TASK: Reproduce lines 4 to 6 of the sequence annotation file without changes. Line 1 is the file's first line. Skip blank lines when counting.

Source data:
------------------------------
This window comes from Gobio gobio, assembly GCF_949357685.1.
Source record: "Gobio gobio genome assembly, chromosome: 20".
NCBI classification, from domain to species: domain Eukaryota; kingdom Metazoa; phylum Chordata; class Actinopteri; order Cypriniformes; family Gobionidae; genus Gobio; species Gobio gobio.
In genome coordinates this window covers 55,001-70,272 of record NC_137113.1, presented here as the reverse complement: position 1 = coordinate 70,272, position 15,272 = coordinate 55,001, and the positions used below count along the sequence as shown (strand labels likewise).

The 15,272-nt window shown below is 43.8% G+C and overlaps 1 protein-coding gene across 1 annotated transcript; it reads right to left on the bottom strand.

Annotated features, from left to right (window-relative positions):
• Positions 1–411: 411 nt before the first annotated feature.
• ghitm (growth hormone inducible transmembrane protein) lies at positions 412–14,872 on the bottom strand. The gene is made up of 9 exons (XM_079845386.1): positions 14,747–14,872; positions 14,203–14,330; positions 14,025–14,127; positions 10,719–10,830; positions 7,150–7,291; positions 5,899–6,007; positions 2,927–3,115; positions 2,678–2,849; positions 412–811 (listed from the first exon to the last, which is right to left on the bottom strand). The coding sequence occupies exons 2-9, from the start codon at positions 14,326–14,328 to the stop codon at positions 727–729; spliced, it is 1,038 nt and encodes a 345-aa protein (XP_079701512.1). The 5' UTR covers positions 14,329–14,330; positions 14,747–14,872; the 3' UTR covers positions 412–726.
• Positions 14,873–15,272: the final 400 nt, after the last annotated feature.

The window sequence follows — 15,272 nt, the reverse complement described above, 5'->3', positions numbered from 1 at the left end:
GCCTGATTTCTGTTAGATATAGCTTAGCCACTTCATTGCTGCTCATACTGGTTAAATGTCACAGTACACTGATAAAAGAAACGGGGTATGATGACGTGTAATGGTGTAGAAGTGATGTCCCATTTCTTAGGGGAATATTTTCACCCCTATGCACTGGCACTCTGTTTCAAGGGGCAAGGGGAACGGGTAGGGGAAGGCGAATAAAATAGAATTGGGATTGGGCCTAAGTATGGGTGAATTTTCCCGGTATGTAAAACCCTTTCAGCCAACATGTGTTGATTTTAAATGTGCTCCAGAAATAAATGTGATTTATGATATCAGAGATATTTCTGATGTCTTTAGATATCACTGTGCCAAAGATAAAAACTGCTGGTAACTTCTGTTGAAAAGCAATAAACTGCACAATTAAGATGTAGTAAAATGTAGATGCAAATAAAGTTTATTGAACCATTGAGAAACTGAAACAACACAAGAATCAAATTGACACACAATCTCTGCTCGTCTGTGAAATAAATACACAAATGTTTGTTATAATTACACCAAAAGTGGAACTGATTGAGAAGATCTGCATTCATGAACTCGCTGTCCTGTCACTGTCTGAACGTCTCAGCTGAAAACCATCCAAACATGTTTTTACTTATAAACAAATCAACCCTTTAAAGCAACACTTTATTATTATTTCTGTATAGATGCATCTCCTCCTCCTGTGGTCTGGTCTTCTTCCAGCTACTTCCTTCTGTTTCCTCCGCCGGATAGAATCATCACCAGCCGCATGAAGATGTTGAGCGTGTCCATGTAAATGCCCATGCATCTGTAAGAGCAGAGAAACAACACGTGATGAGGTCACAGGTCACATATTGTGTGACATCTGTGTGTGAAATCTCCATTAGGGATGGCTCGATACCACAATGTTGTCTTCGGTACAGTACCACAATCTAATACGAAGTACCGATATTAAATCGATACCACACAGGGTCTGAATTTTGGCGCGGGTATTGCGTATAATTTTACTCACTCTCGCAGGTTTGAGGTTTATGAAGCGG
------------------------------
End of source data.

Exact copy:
In genome coordinates this window covers 55,001-70,272 of record NC_137113.1, presented here as the reverse complement: position 1 = coordinate 70,272, position 15,272 = coordinate 55,001, and the positions used below count along the sequence as shown (strand labels likewise).

The 15,272-nt window shown below is 43.8% G+C and overlaps 1 protein-coding gene across 1 annotated transcript; it reads right to left on the bottom strand.

Annotated features, from left to right (window-relative positions):